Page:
At Calvary Mater Newcastle we are committed to meeting the health needs of culturally and linguistically diverse (CALD) consumers. We aim to ensure that people of CALD backgrounds have equitable access to health care services that are culturally responsive, safe and high quality.
Our research strategy is to improve health research and participation in clinical trials with vulnerable groups; in particular respecting and making provision for the culture and language of others in the research that we do.
It is important that researchers are aware of the needs of the CALD community. When conducting research with CALD consumers, we recommend that you consider:
- Awareness of culturally diverse contexts
Consider the needs of people from culturally and linguistically diverse backgrounds, equity of access to health care services, and available resources.
- Multicultural Health orientation
Ensure that you obtain skills in delivering appropriate interventions to clients who come from CALD backgrounds and deaf clients. Be aware of any policy requirements, provide professional interpreters and engage with the HNELHD Multicultural Health Services.
- Use health care interpreters
Assess the need for an interpreter, understand the risks in using family to interpret, consider face-to-face communication with interpreters versus telephone interpreting.
- Engage with carers from CALD backgrounds
Mental health research is particularly sensitive and there needs to be an appreciation for cultural and religious backgrounds. Be aware of and use the pyramid of family care when conducting mental health research for patients from a CALD background.
HNE Multicultural Health Service includes:
For more information on the NSW Health policy for Healthy Culturally and Linguistically Diverse Communities please click here.
Unconscious bias and implicit bias
We recommend that researchers become culturally competent and familiarise themselves with a Cultural Competency Program.
The SBS has developed a cultural competency program aimed at improving cross cultural communication, addressing stereotypes, unconscious bias and diversity.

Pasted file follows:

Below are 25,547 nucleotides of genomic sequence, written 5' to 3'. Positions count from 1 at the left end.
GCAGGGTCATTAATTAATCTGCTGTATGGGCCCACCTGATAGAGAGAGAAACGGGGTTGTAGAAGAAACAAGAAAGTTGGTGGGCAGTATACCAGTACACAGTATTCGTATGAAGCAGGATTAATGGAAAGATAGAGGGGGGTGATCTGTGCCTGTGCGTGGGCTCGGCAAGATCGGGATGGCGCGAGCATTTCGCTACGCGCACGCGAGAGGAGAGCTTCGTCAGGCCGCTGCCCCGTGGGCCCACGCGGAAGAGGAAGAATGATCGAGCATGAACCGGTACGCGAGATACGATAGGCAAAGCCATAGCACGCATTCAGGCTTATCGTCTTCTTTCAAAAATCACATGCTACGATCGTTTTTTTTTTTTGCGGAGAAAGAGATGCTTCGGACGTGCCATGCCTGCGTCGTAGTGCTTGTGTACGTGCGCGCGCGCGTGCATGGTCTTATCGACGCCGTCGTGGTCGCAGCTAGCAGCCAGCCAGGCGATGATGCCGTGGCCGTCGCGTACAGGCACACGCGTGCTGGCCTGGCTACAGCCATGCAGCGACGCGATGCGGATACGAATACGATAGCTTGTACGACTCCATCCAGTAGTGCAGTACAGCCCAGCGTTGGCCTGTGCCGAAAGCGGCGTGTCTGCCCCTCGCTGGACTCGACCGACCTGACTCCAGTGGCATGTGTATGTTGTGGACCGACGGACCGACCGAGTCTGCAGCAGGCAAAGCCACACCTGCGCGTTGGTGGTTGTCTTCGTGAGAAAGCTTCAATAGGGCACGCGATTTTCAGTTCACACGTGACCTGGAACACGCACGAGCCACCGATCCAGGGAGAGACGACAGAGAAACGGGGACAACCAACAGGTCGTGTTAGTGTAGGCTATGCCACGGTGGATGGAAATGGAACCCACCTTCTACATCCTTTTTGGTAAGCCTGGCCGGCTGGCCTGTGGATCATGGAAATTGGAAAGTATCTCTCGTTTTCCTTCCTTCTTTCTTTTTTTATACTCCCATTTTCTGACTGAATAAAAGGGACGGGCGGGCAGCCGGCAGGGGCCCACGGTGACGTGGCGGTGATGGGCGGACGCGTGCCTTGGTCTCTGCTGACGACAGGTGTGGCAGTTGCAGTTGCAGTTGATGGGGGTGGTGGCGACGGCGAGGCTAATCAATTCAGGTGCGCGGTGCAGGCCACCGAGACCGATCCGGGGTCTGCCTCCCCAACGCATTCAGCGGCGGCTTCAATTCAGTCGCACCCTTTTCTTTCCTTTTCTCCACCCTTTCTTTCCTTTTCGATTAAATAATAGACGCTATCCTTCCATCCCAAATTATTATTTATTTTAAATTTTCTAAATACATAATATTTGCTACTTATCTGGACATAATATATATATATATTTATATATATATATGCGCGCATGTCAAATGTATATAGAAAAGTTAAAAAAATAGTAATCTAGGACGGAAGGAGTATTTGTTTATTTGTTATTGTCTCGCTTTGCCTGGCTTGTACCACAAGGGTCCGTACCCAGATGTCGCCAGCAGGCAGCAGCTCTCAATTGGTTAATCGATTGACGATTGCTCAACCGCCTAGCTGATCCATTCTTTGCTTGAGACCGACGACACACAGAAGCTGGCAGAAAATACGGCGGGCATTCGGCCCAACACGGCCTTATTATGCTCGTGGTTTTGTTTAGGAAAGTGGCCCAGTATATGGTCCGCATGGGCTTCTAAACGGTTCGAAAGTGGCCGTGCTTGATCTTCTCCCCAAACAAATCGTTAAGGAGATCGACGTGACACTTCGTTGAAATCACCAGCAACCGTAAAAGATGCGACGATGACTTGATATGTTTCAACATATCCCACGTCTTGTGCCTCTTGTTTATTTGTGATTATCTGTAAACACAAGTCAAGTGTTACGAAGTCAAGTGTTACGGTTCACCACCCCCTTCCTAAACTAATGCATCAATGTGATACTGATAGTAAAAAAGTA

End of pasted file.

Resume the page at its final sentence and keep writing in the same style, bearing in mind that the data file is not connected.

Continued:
In this TEDx talk, Helen Turnbull explains how we can recognise these biases and promote global diversity and inclusivity.
Regardless of how fair minded we believe ourselves to be, most people have some degree of unconscious bias. The means that we automatically respond to others (e.g. people from different racial or ethnic groups) in positive or negative ways. These associations are difficult to override because they are deeply ingrained into our thinking and emotions. For researchers, making biased decisions can affect the recruitment and selection of research participants, and can affect the ability of research staff and students to achieve their full potential.
Implicit bias, on the other hand, comprises those views and opinions that we may not be aware of. People are unable to control and manage their implicit attitudes and biases and cannot easily hide them in the same way as their explicit biases. Understanding implicit bias – what causes it, how it impacts decision making and what can be done to moderate it – is important in narrowing of the gap between the ideals we aspire to and our reality.
You can test your own implicit biases through Project Implicit, a non-profit organisation and international collaborative network of researchers investigating implicit social cognition.
Multicultural Liaison Officer, Eleanor Benge